Trump breaks silence, calls Comey a 'leaker', Latest World News - The New Paper

Trump breaks silence, calls Comey a 'leaker'

This article is more than 12 months old

US president reacts to ex-FBI director's testimony

WASHINGTON: US President Donald Trump called Mr James Comey a "leaker" yesterday, the day after his former Federal Bureau of Investigation (FBI) director in a US Senate hearing accused him of lying and trying to quash an investigation into former national security adviser Michael Flynn.

"Despite so many false statements and lies, total and complete vindication... and WOW, Comey is a leaker!" Mr Trump tweeted in his first comments since Mr Comey appeared before the Senate Intelligence Committee on Thursday.

It echoed the points made by his private lawyer after the hearing: Mr Trump himself was not under investigation and Mr Comey gave an account of his conversation with him to a lawyer friend who shared it with a news outlet.


The Republican president stopped short of saying that Mr Comey lied under oath at the hearing, which occurred a month after Mr Trump fired him on May 9.

In his public testimony, Mr Comey did not disclose any links between Trump advisers and alleged Russian attempts to meddle in the 2016 US presidential election, an issue that has distracted from White House policy goals such as overhauling the US healthcare system and cutting taxes.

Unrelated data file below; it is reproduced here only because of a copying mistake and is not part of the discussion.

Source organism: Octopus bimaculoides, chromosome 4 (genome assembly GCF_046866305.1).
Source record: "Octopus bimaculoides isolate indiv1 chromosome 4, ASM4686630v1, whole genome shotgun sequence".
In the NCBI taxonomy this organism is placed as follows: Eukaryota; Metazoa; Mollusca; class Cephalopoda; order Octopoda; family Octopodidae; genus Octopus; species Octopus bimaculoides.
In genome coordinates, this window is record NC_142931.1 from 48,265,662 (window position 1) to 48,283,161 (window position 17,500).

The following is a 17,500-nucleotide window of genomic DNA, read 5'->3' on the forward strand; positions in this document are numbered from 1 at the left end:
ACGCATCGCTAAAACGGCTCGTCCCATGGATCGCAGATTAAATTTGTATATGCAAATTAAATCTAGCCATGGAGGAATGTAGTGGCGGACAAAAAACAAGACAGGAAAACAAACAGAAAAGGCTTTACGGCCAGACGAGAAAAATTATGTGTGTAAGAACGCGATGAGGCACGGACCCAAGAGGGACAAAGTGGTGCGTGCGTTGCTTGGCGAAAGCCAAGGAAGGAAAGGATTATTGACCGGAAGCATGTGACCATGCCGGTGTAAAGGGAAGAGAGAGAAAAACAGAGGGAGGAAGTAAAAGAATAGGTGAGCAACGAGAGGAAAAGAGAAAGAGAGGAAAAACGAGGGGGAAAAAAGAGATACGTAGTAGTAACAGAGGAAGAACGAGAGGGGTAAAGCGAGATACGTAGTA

Russia denied interference.

The White House has denied collusion with Moscow.

In the highly-anticipated hearing, Mr Comey delivered a scathing indictment of his former boss, accusing him of trying to block the Flynn probe and saying the White House defamed him and the FBI in trying to explain his dismissal.

He told the Senate panel he took meticulous notes of each meeting or conversation he had with Mr Trump because "I was honestly concerned that he might lie about the nature of our meeting, and so I thought it really important to document".

Mr Comey said he shared an unclassified memo of their conversation about Mr Flynn because he hoped it would lead to the appointment of a special counsel.

Mr Robert Mueller, a former FBI director, was appointed as special counsel the week after Mr Comey's firing, which set off a political firestorm and raised suspicions among Democrats and others that the White House was trying to blunt the FBI probe.

Mr Comey would not say whether he thought Mr Trump tried to obstruct justice, leaving that determination to Mr Mueller.

Mr Comey testified: "I don't think it is for me to say whether the conversation I had with the president was an effort to obstruct.

"I took it as a very disturbing thing, very concerning."

Senator Tim Kaine, the 2016 Democratic vice-presidential candidate, said yesterday that Mr Comey's testimony provided a wealth of information for both the congressional and special counsel investigations.

"What we're talking about is a sitting president of the United States and whether the administration took an action to fire the FBI director in a historic way because of a desire to take the pressure off the Russia investigation," he told CNN. - REUTERS

FBIdonald trumpRussia